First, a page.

Theresa May is a genius – discuss?

There, that has caught your eye.

We are accustomed to thinking that Brexit has degenerated into a shambles and Mrs May’s strategy of “kicking the can down the road” has been a disastrous humiliation. That is certainly a valid point of view. But from her own narrow self-interested perspective she remains in Downing Street and has avoided taking any of the many final decisions which might coalesce opposition to her.

That strategy marked up another success overnight when the European Council agreed an Article 50 extension until October 31st.

At Boscobel we have continuously resisted the Government’s claim that the country faced a binary choice of Theresa May’s deal or No Deal, as we believed Parliament would approve neither. That continues to be our advice.

A leadership contest?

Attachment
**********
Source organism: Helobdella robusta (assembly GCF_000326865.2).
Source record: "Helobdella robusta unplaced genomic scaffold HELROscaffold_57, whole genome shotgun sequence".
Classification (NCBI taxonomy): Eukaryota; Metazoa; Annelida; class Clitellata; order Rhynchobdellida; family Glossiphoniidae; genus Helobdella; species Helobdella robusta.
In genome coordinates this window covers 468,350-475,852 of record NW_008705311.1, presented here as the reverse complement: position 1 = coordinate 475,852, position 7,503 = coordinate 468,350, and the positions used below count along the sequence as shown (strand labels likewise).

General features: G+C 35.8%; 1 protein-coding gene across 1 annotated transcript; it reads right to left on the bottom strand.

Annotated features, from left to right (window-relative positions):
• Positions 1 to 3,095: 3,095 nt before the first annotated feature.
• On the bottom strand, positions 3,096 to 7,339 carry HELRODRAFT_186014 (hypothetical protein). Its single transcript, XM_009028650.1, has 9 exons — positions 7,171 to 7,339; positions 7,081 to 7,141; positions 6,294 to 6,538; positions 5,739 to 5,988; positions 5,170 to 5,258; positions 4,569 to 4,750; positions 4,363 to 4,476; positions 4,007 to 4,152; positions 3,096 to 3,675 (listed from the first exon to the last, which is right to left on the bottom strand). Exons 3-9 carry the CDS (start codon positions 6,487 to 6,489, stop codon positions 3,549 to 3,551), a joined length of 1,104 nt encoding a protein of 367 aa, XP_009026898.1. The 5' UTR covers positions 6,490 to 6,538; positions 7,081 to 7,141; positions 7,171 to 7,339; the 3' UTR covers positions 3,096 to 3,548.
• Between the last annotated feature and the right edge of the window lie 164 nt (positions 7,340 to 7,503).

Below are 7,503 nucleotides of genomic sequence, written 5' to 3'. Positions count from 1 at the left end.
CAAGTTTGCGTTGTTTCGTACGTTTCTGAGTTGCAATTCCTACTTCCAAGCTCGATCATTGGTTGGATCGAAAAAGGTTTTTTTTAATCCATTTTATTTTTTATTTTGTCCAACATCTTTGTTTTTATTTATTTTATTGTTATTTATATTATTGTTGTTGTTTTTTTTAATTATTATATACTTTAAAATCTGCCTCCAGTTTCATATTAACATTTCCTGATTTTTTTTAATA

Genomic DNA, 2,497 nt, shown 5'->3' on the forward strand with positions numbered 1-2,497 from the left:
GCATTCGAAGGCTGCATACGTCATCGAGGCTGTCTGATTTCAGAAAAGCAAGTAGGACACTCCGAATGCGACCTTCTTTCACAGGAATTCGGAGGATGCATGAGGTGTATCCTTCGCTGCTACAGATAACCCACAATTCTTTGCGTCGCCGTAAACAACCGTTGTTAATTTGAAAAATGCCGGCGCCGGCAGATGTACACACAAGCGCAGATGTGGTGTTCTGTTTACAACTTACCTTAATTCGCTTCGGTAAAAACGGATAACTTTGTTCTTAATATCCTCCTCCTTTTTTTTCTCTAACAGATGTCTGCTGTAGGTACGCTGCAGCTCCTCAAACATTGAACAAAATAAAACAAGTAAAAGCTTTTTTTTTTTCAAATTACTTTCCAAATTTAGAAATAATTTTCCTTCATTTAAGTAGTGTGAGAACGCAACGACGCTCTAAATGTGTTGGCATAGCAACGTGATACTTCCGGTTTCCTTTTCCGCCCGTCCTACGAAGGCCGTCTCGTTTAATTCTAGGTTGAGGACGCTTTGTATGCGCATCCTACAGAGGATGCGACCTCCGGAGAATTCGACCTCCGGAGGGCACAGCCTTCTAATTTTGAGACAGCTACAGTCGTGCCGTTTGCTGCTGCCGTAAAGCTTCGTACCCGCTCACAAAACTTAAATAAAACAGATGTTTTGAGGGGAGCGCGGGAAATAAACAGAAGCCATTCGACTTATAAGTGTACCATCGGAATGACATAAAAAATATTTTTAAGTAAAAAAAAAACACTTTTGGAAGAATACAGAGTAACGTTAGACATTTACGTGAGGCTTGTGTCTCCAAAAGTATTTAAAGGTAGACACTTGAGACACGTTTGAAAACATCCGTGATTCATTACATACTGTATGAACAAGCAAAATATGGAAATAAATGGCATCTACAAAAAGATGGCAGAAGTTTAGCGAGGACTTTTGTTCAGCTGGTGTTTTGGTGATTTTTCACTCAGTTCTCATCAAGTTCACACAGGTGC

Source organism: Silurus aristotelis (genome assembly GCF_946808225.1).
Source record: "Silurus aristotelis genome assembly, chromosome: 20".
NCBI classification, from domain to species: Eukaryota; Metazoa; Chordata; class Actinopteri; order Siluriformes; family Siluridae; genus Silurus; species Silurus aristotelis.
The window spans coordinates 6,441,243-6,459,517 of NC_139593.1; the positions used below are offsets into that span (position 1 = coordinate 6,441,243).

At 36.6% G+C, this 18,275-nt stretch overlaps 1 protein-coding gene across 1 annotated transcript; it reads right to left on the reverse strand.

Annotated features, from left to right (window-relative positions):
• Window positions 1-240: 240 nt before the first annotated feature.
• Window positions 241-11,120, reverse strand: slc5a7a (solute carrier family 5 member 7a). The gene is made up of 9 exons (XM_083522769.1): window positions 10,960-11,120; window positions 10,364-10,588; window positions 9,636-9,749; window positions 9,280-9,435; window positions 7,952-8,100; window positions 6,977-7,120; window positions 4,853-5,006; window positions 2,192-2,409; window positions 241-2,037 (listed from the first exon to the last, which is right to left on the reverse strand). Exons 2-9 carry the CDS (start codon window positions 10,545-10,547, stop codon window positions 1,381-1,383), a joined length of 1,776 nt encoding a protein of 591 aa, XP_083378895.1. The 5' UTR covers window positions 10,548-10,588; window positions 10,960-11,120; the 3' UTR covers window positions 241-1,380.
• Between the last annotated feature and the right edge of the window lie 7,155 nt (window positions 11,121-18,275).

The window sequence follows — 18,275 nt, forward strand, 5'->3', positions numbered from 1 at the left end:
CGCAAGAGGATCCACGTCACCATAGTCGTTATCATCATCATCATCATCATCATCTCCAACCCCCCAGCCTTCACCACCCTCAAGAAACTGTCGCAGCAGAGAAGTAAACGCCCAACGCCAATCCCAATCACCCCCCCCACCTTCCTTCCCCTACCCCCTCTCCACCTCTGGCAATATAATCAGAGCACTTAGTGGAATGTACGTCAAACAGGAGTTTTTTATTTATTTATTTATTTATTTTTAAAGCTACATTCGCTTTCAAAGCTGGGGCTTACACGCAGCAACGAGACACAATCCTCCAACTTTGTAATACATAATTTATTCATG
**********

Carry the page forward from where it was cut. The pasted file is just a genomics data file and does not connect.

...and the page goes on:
This morning, the Today Programme was full of disinterested speculation that Mrs May will now be “forced to step down”. That is a possibility. But the fact is there is no legal or constitutional mechanism to remove her from office in the short term. And unlike most politicians she seems utterly immune to the daily hue and cry of the media, Parliament or indeed other people’s views and feelings generally.

She has particular contempt for Cabinet government, one of the many important constitutional conventions our politicians have undermined in recent years. That said, given that at least five of her colleagues now have leadership campaigns up and running, she can enter a plea in mitigation.

Investor confidence

From an investor perspective, last night’s European Council decision has its merits. There is a huge amount of deferred investment, pent up in the system. There were only three IPOS on the London Stock Exchange in the first quarter, the lowest number since the financial crisis. UK companies are holding a record 35% of GDP in cash on their balance sheets.